That sent red flags to its creditors sufficient for them to enact financial oversight of the business. In doing that, DuBell lost the flexibility to reinvest in its inventory, which pushed the company to the brink.
“In this industry, you don’t pay, you don’t get,” said one lumber expert. “You don’t get, you don’t sell, and inventories turn over pretty quickly.”
Sullivan was replaced by John Cusick in August 2018, but by then, the circumstances that had eroded the company’s financial position had long taken root.
“Nothing happens overnight,” said Bambach, who was brought in January 2 to restructure the business.
“Unfortunately, it got to the point where the vendors were starting to shut them down, the bank was not willing to extend any more risk, and the company was not performing,” he said.
Bambach described Cusick as having been “absolutely fabulous with managing what he was handed,” noting, “the problems were well before that.
“But the intent was never to have a liquidation,” Bambach said.
“The intent all along was to sell the business to a company that was in the [lumber] business so the customers wouldn’t get hurt, the employees wouldn’t get hurt, and there was a way forward.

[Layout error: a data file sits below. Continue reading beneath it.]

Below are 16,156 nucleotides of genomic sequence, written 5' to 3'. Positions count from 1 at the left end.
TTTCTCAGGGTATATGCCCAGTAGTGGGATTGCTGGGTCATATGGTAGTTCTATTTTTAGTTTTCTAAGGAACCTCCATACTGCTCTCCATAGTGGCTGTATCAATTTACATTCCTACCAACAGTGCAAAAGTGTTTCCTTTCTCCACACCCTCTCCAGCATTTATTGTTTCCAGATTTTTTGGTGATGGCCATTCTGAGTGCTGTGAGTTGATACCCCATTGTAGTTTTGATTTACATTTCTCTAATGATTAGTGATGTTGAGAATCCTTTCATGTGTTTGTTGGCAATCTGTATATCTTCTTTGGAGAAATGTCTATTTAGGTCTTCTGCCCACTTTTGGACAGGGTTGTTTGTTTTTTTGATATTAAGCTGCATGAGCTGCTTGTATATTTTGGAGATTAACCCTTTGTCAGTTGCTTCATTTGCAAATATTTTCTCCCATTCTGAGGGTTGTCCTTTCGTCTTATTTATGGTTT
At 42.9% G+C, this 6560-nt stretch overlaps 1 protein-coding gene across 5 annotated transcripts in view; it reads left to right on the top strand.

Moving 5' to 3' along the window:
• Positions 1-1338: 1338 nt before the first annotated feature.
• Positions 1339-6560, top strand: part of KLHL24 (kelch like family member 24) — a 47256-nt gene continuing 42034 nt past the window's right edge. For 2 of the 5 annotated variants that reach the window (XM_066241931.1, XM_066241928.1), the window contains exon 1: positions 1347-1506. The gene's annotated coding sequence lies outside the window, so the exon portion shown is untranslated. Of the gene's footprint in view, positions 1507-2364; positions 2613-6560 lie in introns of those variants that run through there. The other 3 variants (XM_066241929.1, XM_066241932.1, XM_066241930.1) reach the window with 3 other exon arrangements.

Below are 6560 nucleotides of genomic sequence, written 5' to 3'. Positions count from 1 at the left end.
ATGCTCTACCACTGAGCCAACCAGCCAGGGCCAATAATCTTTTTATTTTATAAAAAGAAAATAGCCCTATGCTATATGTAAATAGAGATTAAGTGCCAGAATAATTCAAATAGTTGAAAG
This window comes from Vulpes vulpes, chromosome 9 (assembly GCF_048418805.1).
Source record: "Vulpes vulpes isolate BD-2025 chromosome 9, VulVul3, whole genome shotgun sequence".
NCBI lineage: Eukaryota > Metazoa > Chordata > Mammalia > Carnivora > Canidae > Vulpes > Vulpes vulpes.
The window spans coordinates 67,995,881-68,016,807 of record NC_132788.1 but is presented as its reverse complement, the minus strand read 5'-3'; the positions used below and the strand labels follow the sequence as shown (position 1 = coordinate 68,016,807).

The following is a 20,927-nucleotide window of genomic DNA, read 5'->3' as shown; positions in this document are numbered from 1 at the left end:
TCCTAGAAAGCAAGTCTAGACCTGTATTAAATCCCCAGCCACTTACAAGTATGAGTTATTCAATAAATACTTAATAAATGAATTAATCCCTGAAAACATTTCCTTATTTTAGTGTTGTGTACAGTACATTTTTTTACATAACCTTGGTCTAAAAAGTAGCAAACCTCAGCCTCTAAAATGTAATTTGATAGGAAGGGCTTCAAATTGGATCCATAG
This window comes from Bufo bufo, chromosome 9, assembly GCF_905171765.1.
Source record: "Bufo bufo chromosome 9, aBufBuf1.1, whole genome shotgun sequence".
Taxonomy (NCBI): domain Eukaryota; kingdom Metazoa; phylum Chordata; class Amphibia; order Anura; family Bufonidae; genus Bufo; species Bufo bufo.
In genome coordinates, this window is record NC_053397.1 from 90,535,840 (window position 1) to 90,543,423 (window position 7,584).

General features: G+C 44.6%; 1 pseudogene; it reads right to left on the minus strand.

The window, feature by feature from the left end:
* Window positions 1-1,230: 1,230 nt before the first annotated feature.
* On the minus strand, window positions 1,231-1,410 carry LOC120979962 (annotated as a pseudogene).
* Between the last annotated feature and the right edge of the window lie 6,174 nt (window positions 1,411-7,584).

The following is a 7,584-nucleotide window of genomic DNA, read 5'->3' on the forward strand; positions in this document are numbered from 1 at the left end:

“That was the intent of John Cusick; that was the intent of the shareholders,” he said.
So far, DuBell has rejected offers from suitors seeking to purchase individual divisions of the company, the better to preserve “the highest recall rate of employees who are still available,” Bambach said.
“My priority, the best case, is to try to get back as many jobs as possible by finding a buyer,” he said. “Liquidation is a poor alternative.”
Bambach estimated that as soon as next week, DuBell could come to terms with an existing lumber business to acquire all its assets and rehire as many of its former employees as possible.
Those workers represent the bulk of value to any potential buyer as much as any of the company’s physical assets.
A source familiar with last week’s deal agreed that the biggest turning point of any sale remains the combined knowledge and experience of DuBell workers.
“You can order lots of product,” the source said. “You can create new processes. But there’s people who’ve been there 38 years. You can’t get that kind of experience elsewhere.”